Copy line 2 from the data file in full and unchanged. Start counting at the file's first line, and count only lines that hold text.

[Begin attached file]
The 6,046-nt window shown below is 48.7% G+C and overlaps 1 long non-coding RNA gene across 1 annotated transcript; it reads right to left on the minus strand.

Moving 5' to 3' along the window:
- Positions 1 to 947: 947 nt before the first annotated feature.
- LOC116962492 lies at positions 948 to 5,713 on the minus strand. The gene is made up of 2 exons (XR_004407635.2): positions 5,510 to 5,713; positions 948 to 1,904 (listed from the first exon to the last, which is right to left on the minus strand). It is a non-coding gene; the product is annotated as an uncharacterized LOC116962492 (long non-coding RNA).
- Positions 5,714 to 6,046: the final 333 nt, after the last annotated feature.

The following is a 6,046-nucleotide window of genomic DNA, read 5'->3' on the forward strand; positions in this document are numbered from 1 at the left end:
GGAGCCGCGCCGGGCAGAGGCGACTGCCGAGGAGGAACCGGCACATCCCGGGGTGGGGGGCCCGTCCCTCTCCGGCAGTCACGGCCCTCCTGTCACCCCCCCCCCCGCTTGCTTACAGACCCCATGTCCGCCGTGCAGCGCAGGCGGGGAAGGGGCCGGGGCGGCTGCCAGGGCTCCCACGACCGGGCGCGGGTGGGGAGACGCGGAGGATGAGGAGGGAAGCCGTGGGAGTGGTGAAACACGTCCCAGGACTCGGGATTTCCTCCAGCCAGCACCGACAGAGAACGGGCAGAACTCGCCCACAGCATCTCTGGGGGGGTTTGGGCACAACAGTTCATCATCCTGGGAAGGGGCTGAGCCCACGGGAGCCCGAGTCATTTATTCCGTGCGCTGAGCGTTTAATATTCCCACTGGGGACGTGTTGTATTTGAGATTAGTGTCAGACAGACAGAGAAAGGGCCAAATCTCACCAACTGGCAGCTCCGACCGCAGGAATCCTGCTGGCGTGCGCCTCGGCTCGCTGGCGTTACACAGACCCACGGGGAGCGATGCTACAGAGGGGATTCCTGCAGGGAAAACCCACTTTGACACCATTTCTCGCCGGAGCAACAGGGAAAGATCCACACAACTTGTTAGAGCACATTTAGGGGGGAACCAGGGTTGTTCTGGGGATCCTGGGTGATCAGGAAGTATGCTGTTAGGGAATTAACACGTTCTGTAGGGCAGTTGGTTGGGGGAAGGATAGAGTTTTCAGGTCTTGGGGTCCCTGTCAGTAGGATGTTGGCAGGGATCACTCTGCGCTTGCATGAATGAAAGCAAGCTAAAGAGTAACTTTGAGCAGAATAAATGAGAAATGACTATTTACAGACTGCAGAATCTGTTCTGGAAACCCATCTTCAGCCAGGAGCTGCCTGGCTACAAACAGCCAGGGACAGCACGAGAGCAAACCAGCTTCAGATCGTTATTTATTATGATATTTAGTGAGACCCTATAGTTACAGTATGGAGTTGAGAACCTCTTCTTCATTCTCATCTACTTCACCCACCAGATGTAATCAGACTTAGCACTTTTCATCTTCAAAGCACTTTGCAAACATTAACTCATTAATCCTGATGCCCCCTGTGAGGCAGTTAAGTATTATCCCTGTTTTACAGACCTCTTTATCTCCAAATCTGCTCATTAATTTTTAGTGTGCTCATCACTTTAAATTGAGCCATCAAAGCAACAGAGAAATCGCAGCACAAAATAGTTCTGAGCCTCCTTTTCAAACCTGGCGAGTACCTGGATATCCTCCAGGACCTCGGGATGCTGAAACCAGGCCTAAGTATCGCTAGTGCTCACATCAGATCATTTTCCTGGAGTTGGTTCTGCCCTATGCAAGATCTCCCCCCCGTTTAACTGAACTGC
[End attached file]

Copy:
Moving 5' to 3' along the window: